Saturday, 20 March 2004

Diving into Danger


So, it's time for me to say goodbye to the Bahamas.

Time to say goodbye to the people and the palm trees, the colourful buildings and the conch, the seagulls, the starfish...and the sharks.

It was not my fate to die in the Bahamas. I'm leaving here with all my limbs and without a scratch on me. I do have a tan, a few mosquito bites, I'm dehydrated and for the first time in my life I am badly sunburned, but otherwise I am fine.

Last Sunday, two days after arriving in Nassau, I went snorkeling. I didn't enjoy it - the boat ride out to the reef had me feeling sick - but I found out later that I simply chose the wrong tour company.

On Monday I went paragliding. I was attached to a parachute-type-thingy and pulled across the sea by speedboat. Up there, hundreds of feet above the ocean, the same thought replayed itself over and over in my head: "I'm insane. Yup. Totally insane."

I came down with a bump and was "dipped" - I fell into the sea and was pulled across the surface of the water as the man steering the boat shouted: "Here sharky sharky!" It was a lot of fun.

Afterwards I hired a jet-ski and roared across the ocean for twenty minutes. That was great too. On Tuesday I arranged to go scuba-diving. It was my intention to have an introductory lesson and then to go and meet the sharks on Thursday.

Unfortunately, when I arrived at the dive area I discovered that it wasn't possible for me to take part because I suffer from asthma. It was the same with every other dive company on the island. My dream of scuba-diving with sharks ended then and there.

However, I came to the Bahamas to swim with sharks and I was determined it would happen. I had heard of a company that offered snorkelling with sharks. So I contacted them and on Wednesday morning I finally climbed into the sea and came face to face (or face to teeth) with a multitude of black tip reef sharks.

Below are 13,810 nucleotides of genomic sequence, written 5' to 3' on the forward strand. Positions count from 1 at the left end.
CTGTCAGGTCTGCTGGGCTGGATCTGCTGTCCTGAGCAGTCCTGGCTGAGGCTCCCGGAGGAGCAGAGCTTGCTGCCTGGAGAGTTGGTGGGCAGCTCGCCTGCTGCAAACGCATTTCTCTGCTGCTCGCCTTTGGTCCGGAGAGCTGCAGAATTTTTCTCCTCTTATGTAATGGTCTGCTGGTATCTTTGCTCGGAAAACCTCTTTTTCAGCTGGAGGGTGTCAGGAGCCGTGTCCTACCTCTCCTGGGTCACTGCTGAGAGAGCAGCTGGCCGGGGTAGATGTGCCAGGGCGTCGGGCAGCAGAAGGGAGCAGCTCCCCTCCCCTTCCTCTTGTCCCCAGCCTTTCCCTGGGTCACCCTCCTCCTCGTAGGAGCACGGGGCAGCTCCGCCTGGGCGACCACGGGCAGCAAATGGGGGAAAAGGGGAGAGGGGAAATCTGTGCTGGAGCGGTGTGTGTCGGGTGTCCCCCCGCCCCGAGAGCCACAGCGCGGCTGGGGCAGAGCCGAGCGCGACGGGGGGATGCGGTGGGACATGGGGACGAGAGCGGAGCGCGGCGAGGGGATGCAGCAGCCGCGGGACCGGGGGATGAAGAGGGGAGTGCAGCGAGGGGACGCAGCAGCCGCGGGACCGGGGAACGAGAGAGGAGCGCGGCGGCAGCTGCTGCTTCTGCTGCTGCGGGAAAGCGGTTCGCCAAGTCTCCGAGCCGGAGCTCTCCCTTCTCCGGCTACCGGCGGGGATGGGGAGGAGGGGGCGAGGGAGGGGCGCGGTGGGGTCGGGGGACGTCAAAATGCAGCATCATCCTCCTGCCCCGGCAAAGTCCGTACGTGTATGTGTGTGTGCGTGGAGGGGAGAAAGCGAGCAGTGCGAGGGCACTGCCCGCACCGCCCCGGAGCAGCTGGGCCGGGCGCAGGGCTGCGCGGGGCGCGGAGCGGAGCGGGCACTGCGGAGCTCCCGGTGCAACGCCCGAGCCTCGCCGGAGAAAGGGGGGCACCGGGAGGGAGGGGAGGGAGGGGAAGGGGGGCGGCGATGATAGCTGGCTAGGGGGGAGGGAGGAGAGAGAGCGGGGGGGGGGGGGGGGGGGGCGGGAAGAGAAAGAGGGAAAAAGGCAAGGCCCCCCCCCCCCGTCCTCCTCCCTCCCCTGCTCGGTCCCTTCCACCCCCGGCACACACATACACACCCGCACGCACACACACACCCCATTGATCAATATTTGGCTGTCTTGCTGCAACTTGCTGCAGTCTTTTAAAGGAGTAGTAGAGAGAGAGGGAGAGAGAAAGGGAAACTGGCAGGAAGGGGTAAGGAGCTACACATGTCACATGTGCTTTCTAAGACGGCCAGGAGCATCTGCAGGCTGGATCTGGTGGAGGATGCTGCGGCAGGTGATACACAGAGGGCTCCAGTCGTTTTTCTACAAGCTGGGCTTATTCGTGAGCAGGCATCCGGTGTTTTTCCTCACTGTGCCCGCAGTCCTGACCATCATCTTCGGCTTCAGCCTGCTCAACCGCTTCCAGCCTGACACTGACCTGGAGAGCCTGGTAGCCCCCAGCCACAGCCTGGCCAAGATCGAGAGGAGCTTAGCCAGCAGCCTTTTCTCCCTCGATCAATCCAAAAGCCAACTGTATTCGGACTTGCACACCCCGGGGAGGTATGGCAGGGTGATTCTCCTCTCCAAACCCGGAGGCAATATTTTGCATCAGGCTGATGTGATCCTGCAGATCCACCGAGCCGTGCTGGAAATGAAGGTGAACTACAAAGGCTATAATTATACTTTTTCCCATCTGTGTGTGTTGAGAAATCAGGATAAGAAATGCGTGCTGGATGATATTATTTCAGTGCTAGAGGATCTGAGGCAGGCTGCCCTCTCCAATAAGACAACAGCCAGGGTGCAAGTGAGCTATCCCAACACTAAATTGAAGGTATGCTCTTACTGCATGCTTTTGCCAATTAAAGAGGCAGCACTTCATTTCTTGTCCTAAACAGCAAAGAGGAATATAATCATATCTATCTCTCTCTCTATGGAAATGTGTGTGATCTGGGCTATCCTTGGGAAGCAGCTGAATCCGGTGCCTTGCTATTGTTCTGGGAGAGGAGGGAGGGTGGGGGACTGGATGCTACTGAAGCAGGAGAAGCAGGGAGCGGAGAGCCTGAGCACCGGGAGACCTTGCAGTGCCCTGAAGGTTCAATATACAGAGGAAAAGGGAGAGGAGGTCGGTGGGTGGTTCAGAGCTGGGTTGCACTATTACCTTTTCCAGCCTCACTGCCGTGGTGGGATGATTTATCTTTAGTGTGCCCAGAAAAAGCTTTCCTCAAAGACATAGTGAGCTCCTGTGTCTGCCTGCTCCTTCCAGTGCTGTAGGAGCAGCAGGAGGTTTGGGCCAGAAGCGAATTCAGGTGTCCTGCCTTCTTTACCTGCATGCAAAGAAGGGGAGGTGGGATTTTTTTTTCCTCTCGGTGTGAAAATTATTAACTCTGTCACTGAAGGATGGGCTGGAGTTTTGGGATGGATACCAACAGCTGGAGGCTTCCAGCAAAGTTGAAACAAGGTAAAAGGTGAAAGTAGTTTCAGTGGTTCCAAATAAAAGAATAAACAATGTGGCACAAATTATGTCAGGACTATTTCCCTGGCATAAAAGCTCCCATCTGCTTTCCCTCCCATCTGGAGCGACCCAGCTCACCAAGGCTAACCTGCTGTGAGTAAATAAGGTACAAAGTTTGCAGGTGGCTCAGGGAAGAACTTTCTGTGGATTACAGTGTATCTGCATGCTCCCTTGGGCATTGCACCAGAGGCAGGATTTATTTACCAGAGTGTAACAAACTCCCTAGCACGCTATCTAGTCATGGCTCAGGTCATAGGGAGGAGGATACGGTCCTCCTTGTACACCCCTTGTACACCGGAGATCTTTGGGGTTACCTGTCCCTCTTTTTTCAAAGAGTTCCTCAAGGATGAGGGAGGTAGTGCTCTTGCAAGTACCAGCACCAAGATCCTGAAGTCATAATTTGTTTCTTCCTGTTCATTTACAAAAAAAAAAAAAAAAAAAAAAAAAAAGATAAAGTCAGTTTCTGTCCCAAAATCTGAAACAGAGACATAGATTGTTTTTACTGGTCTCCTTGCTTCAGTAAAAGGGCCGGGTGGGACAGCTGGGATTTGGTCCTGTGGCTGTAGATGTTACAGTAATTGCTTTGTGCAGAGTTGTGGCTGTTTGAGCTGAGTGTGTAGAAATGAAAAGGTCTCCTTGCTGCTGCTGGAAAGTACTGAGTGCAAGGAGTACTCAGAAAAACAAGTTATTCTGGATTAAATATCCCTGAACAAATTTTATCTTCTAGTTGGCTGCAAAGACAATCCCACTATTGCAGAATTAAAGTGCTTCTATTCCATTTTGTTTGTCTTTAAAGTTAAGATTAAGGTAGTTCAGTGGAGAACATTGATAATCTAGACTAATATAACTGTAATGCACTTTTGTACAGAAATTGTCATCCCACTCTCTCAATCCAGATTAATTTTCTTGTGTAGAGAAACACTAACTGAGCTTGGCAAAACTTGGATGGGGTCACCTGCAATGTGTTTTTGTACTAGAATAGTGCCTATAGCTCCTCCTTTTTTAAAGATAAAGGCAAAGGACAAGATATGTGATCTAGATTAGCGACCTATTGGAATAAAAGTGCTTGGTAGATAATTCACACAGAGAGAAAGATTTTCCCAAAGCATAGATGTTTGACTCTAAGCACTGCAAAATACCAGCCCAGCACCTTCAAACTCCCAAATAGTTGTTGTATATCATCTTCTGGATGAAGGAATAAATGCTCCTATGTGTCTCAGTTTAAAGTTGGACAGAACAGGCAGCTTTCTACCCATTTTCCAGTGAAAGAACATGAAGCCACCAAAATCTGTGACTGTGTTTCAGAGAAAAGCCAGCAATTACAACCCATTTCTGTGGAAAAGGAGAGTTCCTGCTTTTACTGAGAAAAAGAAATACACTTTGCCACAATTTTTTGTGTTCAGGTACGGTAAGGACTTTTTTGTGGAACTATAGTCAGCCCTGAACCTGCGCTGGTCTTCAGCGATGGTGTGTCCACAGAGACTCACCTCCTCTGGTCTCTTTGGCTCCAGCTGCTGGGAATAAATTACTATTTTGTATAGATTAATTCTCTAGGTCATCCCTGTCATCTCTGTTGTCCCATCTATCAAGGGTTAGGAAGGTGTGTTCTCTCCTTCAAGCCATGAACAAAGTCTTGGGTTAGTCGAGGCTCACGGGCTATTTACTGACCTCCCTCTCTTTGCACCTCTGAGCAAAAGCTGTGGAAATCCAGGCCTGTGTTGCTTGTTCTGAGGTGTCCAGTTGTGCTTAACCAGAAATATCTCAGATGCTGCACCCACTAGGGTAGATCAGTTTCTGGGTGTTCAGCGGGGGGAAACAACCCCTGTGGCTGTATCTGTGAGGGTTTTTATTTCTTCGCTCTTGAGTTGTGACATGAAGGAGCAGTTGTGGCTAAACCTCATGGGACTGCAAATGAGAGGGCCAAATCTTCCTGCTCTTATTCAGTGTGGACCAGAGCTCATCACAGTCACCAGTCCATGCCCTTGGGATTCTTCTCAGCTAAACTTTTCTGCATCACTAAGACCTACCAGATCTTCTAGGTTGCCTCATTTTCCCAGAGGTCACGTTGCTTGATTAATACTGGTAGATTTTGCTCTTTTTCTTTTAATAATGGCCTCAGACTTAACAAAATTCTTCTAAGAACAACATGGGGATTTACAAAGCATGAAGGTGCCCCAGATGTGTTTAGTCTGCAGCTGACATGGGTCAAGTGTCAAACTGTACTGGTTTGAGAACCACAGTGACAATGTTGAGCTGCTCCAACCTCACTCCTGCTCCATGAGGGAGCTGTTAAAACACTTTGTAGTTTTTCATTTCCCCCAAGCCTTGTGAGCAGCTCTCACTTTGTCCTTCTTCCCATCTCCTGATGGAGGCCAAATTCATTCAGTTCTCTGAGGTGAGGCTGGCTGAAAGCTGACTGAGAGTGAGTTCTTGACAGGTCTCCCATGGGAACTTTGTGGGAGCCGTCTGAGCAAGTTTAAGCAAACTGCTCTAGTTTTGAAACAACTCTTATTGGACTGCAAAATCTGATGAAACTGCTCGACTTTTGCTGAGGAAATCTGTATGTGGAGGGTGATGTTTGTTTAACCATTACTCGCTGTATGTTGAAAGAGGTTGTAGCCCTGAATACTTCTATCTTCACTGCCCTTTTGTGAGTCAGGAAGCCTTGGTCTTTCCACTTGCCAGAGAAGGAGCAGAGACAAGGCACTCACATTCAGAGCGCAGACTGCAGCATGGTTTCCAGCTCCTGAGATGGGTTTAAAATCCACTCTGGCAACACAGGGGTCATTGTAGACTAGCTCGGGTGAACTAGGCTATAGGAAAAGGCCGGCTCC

After boarding the boat and heading out to sea, a dive instructor dropped a basket of fish remains into the water. Within minutes the sharks had arrived.

It was fantastic. Incredible. Definitely the highlight of my visit. I floated on the surface of the water as these beautiful, graceful creatures swam just twenty feet below me.

It wasn't really scary - black tips are shy, timid creatures and they are only about five feet long. There was only one mildly frightening moment when one of the sharks broke away from the group and started swimming towards me, but I splashed around a bit and he soon decided that I wasn't on the menu.

Later that I day I boarded a sea-taxi and headed out to Paradise Island. Once there I visited the Atlantis Hotel - it's huge, grand, incredibly expensive and really quite sickening - and paid $25 to see some more sharks in their aquarium, which is supposedly the biggest in the Western world. It was crap!

On Thursday I paid another $25 - the Bahamas is an expensive place - to take a ferry out to the Blue Lagoon. The Blue Lagoon is a private island with a stingray sanctuary, a dolphin park, lots of hammocks, kayaks and countless American tourists.

I did a spot of kayaking which was about as exciting as reading this entry. Later, when I was sure nobody was watching, I slipped under a fence and went to explore some more of the island by myself.

I found a wonderful, little cove with just enough golden sand for me to stretch out and relax. I lay there for an hour or two. It was lovely. There is a lot to be said for just lying on the beach. It's funny, but it was something I had never done until I came to the Bahamas. I lay there with only the ocean, the sand, a couple of conch and a giant starfish to keep me company. It was perfect.